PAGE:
3. Scientific methods. In the first chapter of most science textbooks, there will be a section laying out "the scientific method," a step-by-step process that apparently must be followed in order to conduct scientific studies. The danger in this approach is not only that learning the scientific method is a bummer to students, but that it is also quite restrictive in its scope. Scientists usually do not walk through the method sequentially. They often bounce around, perhaps forming a new hypothesis during experimentation. Studies in which no experimentation is performed are also valid scientific studies, but do not follow the scientific method. For example: Jane Goodall observed the behavior of the apes in Africa and did not experiment on them, yet her research is still considered science. This butterfly study is a good example of an observational study which does not follow the scientific method, yet students record scientific data and create scientific conclusions.
4. Observations and inferences. It is important for students to understand the difference between observation and inference. However, this knowledge in itself is not enough. Students should also learn to make good observations and inferences, and understand the role that observations and inferences play in the development of scientific knowledge.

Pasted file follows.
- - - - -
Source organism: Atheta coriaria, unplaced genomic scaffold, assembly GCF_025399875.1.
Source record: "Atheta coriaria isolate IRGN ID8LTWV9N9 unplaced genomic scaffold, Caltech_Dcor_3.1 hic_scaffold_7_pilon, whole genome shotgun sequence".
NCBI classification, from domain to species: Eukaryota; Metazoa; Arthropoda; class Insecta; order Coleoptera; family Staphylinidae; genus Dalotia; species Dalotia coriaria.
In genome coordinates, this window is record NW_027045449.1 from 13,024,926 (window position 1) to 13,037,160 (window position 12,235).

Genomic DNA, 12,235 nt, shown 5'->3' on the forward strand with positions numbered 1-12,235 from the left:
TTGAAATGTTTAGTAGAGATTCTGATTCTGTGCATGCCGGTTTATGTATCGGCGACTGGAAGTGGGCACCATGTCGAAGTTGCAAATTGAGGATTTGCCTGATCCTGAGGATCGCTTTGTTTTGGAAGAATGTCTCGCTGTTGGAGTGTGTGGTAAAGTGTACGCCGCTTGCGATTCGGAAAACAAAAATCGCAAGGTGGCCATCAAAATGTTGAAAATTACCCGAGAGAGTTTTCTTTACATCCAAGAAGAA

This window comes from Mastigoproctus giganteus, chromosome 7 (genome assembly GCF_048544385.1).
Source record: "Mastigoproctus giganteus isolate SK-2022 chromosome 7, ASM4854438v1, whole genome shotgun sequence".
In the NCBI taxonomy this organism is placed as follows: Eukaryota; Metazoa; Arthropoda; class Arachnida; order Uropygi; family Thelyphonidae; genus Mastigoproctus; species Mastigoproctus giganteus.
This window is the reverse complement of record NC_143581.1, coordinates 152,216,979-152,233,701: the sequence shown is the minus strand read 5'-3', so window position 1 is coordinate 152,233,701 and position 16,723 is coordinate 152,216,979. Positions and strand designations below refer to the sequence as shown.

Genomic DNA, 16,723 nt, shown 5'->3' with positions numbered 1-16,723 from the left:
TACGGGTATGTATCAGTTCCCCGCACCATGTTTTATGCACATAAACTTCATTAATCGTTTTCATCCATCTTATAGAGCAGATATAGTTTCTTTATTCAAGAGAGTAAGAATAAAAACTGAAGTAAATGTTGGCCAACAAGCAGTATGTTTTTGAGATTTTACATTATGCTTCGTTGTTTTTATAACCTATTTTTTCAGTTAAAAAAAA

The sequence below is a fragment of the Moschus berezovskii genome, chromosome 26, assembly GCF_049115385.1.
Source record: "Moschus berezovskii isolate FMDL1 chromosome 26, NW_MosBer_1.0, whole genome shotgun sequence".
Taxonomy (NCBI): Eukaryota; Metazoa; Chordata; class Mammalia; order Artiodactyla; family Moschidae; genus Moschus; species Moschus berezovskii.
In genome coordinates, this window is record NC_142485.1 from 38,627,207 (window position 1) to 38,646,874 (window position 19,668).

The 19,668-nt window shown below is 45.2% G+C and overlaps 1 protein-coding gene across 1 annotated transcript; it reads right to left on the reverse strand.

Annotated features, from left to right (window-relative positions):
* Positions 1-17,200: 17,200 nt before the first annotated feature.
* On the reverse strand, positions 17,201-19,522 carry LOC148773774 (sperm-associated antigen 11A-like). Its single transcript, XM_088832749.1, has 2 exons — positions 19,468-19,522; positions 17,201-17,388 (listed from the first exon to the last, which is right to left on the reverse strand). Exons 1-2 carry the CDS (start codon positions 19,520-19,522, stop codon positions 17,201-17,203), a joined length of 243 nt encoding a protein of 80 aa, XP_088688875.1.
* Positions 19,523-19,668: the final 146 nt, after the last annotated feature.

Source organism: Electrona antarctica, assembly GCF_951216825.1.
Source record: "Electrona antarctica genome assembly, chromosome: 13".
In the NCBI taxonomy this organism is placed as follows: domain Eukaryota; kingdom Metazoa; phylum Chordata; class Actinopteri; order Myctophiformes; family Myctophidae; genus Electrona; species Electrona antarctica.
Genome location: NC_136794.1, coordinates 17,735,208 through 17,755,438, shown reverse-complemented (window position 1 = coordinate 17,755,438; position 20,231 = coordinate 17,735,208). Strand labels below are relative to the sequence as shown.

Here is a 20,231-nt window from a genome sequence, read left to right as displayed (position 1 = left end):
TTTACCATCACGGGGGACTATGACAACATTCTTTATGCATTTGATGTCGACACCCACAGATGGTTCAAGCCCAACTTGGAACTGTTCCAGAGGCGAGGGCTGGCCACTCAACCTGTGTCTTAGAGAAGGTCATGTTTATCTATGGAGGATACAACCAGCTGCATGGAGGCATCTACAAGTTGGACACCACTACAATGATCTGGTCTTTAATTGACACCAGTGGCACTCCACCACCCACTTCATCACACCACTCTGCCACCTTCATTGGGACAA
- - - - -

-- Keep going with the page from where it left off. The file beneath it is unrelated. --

When we describe an environment based on our five senses, it is called an observation. For example, "Upon magnification, the painted lady eggs appear bluish and barrel-shaped." Observations are direct enough that most would make the same observation in the same situation.
When we bring our past experience into making a judgment based on an observation, it is an inference. For example, "The caterpillar appears as if it is about to form its chrysalis" is an inference, because you are interpreting observations according to knowledge from past experience. Inferences are important in science in making explanations, but one must be careful not to confuse observations with inferences when conducting a study.
5. Human error. Although we take steps not to make errors in observation or experimentation, scientists are still human and make mistakes. It is important to challenge students to view their mistakes or unexpected results as potentially helpful. Scientific studies are most often riddled with problems that must be addressed. Often, scientists do not find the answer they expect, but if they do not allow their expectations to cloud their judgment, they may be able to approach the problem in a more appropriate manner.